the beef? (And where does it come from?)
—GARY W. PRIESTER
What sounds more appetizing: grass-fed beef or corn-fed
beef? I must confess, until I read Michael Pollan’s The
Omnivore’s Dilemma, I would have opted for corn-fed beef.
I love corn, and I love beef, so what could be better than corn-fed
beef? But think about it a moment. When you picture a cornfield,
do you see cattle grazing on the corn? Probably not. Our idealized
vision of the source of our hamburgers, roasts, and steaks is from
small herds of cattle lazily grazing on endless grass-covered pastures
with puffy white clouds against a deep blue sky, with a quaint white
farmhouse and barn on the horizon.
The reality, Pollan tells us, is tens of thousands
of cattle in feedlot pens with hardly room to turn around, standing
knee-deep in their own excrement, eating a diet of corn fortified
with growth hormones and antibiotics. The antibiotics are essential
because the extremely cramped conditions, plus the side effects
of a corn diet foreign to grass-eating ruminants create a litany
of health problems that are only contained by the antibiotics mixed
in with the feed. Idyllic it is not!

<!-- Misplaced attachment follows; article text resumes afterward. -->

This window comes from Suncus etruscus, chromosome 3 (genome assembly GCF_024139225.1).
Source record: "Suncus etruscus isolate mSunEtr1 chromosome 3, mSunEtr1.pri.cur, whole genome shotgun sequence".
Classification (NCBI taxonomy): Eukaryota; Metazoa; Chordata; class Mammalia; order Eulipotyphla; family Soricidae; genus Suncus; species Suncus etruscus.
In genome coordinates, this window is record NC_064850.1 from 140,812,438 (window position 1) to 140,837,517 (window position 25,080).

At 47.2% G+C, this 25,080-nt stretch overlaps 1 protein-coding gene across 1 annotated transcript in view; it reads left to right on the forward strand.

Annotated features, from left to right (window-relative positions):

After they are weaned from their moms, the young beef
are moved to Concentrated Animal Feeding Operations (CAFOs), where
they are fattened on a diet of corn, growth hormones, and antibiotics.
CAFOs are the reason McDonald’s can sell a Big Mac as cheaply
as they do and why beef can be on almost every table. CAFOs are
extremely efficient and cost-effective, compared to raising cattle
on the prairie.
But these days, the cattle are not the only ones eating
corn. Pollan reveals that corn and processed corn is in almost everything
we eat, in the form of high fructose corn syrup, modified corn starch,
citric acid (and you thought citric acid only came from citrus!),
xanthan gum, maltodextrin, and the list goes on and on. If you don’t
believe me, read a few labels. You can’t escape it!
The Omnivore’s Dilemma is subtitled
A Natural History of Four Meals and is divided into three parts.
The first part deals with corn, agribusiness, and CAFOs and ends,
as all three parts of the book do, with a meal. The first meal is
at McDonald’s, where Pollan traces the ingredients of the
meal back to an Iowa corn farm.
Part two goes from the ridiculous to the sublime as
we visit a small farm in Virginia that uses a very different approach
to growing beef. On Polyface Farm, beef is raised, grass-fed, in
a pasture. The farmer moves the cattle to a new area of the pasture
every few days to give the grazed pasture time to regenerate. A
fastidious flock of grass-fed chickens grazes on the pasture after
the cattle have moved on, ridding the soil of pests and adding their
own natural fertilizer to enrich the soil. The result is a sustainable
system in which animals are humanely raised. This is better for
the animals and better for the environment. Because no herbicides
or pesticides are used, there is no environmental damage caused
by these poisons leaching out of the soil and into the rivers and
aquifers. And because the cattle are rotated from grazing area to